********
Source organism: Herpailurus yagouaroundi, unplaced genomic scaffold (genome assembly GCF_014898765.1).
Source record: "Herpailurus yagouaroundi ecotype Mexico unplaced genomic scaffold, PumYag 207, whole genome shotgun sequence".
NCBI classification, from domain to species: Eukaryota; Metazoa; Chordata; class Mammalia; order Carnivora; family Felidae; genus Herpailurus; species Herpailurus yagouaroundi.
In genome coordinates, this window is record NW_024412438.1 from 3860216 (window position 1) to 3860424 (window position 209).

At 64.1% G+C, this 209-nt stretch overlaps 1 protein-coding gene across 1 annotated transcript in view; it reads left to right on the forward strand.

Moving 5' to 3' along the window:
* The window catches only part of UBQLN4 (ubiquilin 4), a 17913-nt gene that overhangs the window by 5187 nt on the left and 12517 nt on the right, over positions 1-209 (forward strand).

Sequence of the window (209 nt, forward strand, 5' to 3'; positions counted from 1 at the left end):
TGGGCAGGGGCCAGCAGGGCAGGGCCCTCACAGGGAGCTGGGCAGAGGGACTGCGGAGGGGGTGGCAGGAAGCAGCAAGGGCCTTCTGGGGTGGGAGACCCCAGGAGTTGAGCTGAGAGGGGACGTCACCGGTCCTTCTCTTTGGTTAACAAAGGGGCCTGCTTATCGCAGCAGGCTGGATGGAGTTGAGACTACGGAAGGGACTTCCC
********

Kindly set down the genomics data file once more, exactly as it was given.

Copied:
Source organism: Herpailurus yagouaroundi, unplaced genomic scaffold (genome assembly GCF_014898765.1).
Source record: "Herpailurus yagouaroundi ecotype Mexico unplaced genomic scaffold, PumYag 207, whole genome shotgun sequence".
NCBI classification, from domain to species: Eukaryota; Metazoa; Chordata; class Mammalia; order Carnivora; family Felidae; genus Herpailurus; species Herpailurus yagouaroundi.
In genome coordinates, this window is record NW_024412438.1 from 3860216 (window position 1) to 3860424 (window position 209).

At 64.1% G+C, this 209-nt stretch overlaps 1 protein-coding gene across 1 annotated transcript in view; it reads left to right on the forward strand.

Moving 5' to 3' along the window:
* The window catches only part of UBQLN4 (ubiquilin 4), a 17913-nt gene that overhangs the window by 5187 nt on the left and 12517 nt on the right, over positions 1-209 (forward strand).

Sequence of the window (209 nt, forward strand, 5' to 3'; positions counted from 1 at the left end):
TGGGCAGGGGCCAGCAGGGCAGGGCCCTCACAGGGAGCTGGGCAGAGGGACTGCGGAGGGGGTGGCAGGAAGCAGCAAGGGCCTTCTGGGGTGGGAGACCCCAGGAGTTGAGCTGAGAGGGGACGTCACCGGTCCTTCTCTTTGGTTAACAAAGGGGCCTGCTTATCGCAGCAGGCTGGATGGAGTTGAGACTACGGAAGGGACTTCCC